English Language lessons involve reading a wide range of texts and from the 19th, 20th and 21st centuries, including literature and literary non-fiction as well as other writing such as reviews and journalism. You’ll be looking at and listening to examples of language use, identifying aspects of language and learning the technical terms to describe them, discussing and writing about issues to do with language.
This will be done through a mixture of whole-class work, small group activity and individual work.
English Language is the best way to learn how to use grammar correctly and punctuate and spell accurately, and acquire and apply a wide vocabulary.
English Language is a compulsory GCSE for all students - if you do not achieve at least a grade 4 at GCSE you’ll have to continue with it as part of your study programme on finishing school, either in college or during an apprenticeship.
English Language GCSE is made up of two exams which take place at the end of Year 11. These are:
- Creative Reading and Writing - The paper is split up in two sections both of similar marks. In the first you’ll be given fictional texts which you’ll have to read and respond to with short answers and longer statements. In the second section you’ll be required to write a piece of original fiction based on a scenario given to you.
- Non-fiction Reading and Writing - The paper is split up in two sections both of similar marks. In the first you’ll be given non-fictional texts which you’ll have to read and respond to with short answers and longer statements. In the second section you’ll be required to write a piece of non-fiction, such as a letter or an article for a newspaper based on a scenario given to you.
You’ll also have to pass a Spoken Language assessment, which demonstrates your presentation skills in a formal setting. You’ll have to listen and respond to questions and feedback, and use spoken English effectively. You’ll be awarded a Pass, Merit or Distinction which will appear on your English Language GCSE certificate, however the spoken language element does not go towards your final grade.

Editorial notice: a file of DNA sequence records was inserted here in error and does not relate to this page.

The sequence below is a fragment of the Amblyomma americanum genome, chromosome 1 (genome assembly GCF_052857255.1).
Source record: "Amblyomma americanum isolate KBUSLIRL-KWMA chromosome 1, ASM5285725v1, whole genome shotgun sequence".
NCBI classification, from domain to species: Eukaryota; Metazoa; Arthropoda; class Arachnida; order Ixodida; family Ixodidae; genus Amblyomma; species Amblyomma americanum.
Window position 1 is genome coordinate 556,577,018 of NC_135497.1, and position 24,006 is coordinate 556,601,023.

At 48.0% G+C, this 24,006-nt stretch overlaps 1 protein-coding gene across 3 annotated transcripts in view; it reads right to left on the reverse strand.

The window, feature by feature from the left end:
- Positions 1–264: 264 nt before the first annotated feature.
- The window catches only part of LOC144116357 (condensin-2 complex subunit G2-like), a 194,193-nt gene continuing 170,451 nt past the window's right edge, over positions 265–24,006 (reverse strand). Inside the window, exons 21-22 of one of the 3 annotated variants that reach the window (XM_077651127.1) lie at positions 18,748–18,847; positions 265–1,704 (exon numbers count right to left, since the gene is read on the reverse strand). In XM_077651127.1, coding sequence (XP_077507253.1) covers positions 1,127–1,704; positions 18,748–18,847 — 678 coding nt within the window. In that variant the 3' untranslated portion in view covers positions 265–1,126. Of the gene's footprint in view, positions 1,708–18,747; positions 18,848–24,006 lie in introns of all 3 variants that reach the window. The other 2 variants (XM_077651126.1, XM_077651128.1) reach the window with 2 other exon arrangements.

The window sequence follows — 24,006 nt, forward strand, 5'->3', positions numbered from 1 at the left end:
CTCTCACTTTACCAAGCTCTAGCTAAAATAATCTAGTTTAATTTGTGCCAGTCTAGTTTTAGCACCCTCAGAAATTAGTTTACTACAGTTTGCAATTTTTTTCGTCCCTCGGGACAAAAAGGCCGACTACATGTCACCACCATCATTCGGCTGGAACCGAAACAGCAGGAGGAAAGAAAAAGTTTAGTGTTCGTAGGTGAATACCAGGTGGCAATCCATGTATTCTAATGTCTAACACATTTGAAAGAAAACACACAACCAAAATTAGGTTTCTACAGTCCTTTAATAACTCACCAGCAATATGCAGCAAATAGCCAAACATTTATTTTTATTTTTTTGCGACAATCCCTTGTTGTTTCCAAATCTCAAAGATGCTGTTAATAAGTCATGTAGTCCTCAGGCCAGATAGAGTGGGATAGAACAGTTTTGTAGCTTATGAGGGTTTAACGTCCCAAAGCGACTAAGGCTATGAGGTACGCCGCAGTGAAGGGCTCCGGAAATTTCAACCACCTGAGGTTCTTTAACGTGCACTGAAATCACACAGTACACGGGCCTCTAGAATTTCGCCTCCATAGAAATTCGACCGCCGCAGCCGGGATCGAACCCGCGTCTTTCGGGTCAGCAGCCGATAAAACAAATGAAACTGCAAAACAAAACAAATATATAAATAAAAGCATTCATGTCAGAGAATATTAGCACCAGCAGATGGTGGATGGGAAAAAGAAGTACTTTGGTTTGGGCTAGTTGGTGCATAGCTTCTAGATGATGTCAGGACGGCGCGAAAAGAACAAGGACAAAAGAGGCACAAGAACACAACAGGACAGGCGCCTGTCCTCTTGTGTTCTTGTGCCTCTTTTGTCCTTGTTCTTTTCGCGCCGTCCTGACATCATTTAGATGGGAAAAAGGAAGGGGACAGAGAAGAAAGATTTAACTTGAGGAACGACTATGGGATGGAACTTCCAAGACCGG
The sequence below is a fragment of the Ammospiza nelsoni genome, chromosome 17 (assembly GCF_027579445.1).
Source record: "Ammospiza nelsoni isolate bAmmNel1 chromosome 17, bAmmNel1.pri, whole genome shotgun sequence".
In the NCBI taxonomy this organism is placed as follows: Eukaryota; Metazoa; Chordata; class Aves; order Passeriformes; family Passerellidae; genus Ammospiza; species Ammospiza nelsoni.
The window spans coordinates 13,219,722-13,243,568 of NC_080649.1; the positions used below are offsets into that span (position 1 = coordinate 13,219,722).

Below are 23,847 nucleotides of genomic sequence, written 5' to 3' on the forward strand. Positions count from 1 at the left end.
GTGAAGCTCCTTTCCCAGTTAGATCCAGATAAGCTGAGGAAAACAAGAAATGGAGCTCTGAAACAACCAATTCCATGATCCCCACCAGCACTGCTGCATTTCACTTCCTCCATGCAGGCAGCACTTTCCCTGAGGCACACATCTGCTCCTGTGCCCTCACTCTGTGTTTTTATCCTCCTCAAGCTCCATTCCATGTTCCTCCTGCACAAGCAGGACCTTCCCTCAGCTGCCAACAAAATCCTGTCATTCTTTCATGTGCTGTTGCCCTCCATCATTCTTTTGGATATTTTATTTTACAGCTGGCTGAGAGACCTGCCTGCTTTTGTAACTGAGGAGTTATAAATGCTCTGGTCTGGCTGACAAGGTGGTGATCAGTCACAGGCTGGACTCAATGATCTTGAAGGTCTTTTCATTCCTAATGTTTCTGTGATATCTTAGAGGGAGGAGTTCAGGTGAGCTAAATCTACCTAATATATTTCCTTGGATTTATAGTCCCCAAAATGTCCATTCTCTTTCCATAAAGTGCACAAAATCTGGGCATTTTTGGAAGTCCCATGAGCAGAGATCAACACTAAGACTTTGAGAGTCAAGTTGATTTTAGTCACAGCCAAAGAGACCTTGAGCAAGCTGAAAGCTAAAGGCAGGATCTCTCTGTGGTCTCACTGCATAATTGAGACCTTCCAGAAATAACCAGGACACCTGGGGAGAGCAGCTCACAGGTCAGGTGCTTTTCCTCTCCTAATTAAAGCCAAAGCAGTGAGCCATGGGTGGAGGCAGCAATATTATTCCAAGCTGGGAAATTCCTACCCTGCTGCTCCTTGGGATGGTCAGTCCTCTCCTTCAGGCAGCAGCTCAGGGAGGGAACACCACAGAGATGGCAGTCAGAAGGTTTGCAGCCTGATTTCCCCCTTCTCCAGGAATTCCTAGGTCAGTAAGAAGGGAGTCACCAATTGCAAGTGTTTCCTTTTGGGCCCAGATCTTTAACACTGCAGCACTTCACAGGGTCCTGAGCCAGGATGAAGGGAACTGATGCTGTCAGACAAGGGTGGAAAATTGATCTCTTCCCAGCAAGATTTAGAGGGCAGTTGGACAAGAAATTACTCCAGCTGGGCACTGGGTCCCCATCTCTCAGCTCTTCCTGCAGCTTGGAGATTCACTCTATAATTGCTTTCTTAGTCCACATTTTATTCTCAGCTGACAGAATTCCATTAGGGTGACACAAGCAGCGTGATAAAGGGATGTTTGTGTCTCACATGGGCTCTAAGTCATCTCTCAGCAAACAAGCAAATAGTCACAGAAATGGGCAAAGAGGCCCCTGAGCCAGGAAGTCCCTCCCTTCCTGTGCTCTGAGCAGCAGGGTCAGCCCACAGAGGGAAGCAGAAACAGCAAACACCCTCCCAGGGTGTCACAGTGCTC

English Language gives you a wealth of skills which you can take to employers including:
Written Communication - You’ll be able to write for a specific audience or purpose to inform, persuade or take a viewpoint, as well as writing creatively, all of which is useful in many careers.
Verbal Communication - The ability to express yourself coherently and present your ideas in an effective manner. Your verbal communication will improve through both discussions in class and the Spoken Language assessment you’ll undertake.
Reading - Discover how writers use their skills when writing fiction or non-fiction.
Critical Thinking - Through the ability to gather, compare and consolidate ideas you’ll gain an understanding of how to synthesise and summarise different topics and themes.
English Language - Broaden your vocabulary, appreciate the effective use of English by others and write effectively and coherently using Standard English appropriately.
English Language provides a strong foundation for further academic and vocational study and for employment.
If you do wish to go to college and take A-levels, A-level English Language is a great complement to many subject choices, whether it's to specifically show off you English skills, or to show a different side to your ability if you choose to take science or social science subjects.
If you wish to go to university to study English Language, it’s unlikely that you’ll be able to study straight English, however you could study a course such as Literature, Creative Writing or Linguistics which you might like the sound of.
BBC Bitesize - Always a great resource, there’s examples and explanations along with quick quizzes to test your knowledge.
English Biz - can help you with all of your English writing, whether it's a creative piece such as a story, a persuasive letter or article, or an essay based on a non-fiction or literary text.